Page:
Technically, InterBook is based on CL-HTTP, a Common Lisp Hypermedia Server developed in MIT AI Lab. CL-HTTP is a full-featured server for the Internet Hypertext Transfer Protocol. CL-HTTP is currently available for all major platforms.

Learn about InterBook

The following paper serves currently as main architectural reference:

Brusilovsky, P., Eklund, J., and Schwarz, E. (1998) Web-based education for all: A tool for developing adaptive courseware. Computer Networks and ISDN Systems (Proceedings of Seventh International World Wide Web Conference, 14-18 April 1998, 30 (1-7), 291-300. [PDF]

This is currently the most comprehensive paper about evaluation of InterBook in experimental settings:

Brusilovsky, P. & and Eklund, J. (1998) A Study of User Model Based Link Annotation in Educational Hypermedia. Journal of Universal Computer Science. 4 (4) p. 429-448. Springer Science Online.

Here are some research papers about more recent special features of InterBook like incremental adaptive interface and inter-application connectivity:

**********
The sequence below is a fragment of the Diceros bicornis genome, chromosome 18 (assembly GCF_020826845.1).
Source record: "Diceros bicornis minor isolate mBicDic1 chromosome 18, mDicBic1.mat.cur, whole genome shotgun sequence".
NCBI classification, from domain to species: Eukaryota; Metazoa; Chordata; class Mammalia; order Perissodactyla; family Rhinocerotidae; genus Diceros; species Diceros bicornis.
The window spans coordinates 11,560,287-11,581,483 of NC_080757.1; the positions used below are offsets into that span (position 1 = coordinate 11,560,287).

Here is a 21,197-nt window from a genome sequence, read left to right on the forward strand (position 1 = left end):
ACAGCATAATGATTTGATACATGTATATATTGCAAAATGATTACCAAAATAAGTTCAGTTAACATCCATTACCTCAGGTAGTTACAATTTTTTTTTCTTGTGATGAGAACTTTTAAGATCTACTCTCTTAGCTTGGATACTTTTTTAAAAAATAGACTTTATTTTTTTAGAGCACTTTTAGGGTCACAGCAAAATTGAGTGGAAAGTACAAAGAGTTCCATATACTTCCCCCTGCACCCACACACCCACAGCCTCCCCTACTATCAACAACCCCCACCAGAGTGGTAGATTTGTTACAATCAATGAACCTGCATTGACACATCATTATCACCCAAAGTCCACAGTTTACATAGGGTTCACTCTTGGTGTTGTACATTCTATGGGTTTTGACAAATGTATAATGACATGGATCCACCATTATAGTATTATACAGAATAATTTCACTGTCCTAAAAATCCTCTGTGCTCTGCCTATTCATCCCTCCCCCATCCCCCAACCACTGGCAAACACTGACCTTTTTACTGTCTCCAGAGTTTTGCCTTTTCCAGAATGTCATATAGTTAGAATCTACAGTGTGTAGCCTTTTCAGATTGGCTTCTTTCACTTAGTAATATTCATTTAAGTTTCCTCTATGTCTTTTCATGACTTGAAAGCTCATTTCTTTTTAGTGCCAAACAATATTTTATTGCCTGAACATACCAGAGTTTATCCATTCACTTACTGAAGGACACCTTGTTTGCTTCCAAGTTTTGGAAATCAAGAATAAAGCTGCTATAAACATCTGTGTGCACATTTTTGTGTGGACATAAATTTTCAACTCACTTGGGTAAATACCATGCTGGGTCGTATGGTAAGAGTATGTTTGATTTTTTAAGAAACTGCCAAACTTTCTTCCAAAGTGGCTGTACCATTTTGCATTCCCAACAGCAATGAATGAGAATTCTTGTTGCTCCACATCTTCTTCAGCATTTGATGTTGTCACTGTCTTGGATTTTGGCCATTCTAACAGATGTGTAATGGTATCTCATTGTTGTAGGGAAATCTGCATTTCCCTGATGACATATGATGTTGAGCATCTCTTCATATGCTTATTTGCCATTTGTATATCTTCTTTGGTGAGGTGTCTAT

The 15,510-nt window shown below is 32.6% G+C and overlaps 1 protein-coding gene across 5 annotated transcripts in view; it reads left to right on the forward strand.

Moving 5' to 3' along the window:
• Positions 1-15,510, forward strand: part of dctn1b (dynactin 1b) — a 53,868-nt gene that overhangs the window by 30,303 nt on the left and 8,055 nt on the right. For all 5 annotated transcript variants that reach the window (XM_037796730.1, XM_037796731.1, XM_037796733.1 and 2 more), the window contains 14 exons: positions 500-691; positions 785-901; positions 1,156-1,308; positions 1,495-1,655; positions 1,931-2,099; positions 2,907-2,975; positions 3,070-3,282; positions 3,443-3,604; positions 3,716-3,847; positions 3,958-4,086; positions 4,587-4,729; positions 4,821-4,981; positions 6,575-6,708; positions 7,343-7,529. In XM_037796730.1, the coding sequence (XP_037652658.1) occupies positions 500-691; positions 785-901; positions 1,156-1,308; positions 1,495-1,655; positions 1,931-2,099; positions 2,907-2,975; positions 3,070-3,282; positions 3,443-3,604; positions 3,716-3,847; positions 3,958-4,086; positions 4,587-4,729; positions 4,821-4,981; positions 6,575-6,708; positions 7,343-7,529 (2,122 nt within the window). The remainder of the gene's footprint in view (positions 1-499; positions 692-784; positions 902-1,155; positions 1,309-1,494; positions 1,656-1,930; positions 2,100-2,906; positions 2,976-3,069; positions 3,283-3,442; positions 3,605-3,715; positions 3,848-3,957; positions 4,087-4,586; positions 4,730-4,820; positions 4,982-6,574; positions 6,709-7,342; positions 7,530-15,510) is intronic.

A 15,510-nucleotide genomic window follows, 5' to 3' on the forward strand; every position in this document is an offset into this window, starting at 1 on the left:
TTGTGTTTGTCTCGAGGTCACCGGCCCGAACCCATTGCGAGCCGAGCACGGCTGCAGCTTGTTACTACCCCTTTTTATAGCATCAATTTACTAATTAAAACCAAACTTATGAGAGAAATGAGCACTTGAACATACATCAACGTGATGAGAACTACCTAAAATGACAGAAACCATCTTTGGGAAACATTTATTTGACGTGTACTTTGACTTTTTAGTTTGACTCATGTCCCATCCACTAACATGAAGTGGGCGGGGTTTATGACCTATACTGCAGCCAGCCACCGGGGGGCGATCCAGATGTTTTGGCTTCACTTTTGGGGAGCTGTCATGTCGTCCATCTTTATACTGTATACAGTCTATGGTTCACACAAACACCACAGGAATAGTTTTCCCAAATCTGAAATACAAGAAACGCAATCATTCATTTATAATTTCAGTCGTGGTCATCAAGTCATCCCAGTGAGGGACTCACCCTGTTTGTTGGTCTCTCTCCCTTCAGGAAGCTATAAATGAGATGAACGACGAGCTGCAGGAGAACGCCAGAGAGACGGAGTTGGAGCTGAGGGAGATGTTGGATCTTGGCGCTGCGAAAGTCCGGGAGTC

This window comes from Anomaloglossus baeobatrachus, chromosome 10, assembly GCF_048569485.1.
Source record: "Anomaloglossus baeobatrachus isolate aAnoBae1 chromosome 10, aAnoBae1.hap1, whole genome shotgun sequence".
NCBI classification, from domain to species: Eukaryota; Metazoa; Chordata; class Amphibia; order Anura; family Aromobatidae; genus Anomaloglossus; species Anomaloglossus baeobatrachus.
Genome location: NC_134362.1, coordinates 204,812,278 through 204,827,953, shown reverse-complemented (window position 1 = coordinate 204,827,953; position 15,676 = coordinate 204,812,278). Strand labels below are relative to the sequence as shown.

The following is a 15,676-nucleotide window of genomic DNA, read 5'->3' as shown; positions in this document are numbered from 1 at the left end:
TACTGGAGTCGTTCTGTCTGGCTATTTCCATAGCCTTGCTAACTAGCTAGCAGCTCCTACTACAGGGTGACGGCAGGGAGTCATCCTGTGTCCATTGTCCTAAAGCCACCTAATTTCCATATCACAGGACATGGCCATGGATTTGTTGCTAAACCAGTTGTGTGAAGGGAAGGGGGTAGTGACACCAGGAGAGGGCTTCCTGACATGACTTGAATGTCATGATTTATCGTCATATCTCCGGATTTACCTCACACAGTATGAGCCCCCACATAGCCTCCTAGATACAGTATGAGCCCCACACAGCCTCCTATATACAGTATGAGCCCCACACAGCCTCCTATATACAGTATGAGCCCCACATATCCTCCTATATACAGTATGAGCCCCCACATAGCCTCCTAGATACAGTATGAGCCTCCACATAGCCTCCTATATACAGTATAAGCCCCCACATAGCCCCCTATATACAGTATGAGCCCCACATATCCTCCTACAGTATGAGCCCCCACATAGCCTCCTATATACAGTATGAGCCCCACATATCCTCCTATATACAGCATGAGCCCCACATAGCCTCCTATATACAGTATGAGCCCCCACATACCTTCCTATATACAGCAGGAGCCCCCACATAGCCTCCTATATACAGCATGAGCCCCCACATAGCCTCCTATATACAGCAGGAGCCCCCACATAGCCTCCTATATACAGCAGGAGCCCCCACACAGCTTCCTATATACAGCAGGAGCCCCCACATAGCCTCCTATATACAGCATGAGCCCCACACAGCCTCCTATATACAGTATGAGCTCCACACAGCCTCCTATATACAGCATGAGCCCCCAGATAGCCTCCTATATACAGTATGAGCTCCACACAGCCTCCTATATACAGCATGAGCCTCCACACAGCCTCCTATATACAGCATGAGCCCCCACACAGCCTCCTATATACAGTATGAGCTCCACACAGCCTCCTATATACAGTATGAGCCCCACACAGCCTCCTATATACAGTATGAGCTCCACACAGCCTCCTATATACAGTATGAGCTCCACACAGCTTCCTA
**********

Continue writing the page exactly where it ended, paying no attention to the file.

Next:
Brusilovsky, P. and Schwarz, E. (1997) User as student: Towards an adaptive interface for advanced Web-based applications. In: A. Jameson, C. Paris and C. Tasso (eds.) Proceedings of 6th International Conference on User Modeling, Chia Laguna, Sardinia, Italy, June 2-5, 1997 Wien: Springer-Verlag, pp. 177-188. [PDF]

Brusilovsky, P., Ritter, S., and Schwarz, E. (1997) Distributed intelligent tutoring on the Web. In: B. du Boulay and R. Mizoguchi (eds.) Proceedings of AI-ED'97, 8th World Conference on Artificial Intelligence in Education, 18-22 August 1997. Amsterdam: IOS, pp. 482-489.

Here are some less technical papers "around" InterBook. These papers use InterBook as an example of implementation of some more general ideas and principles such as adaptive navigation support or concept-based navigation: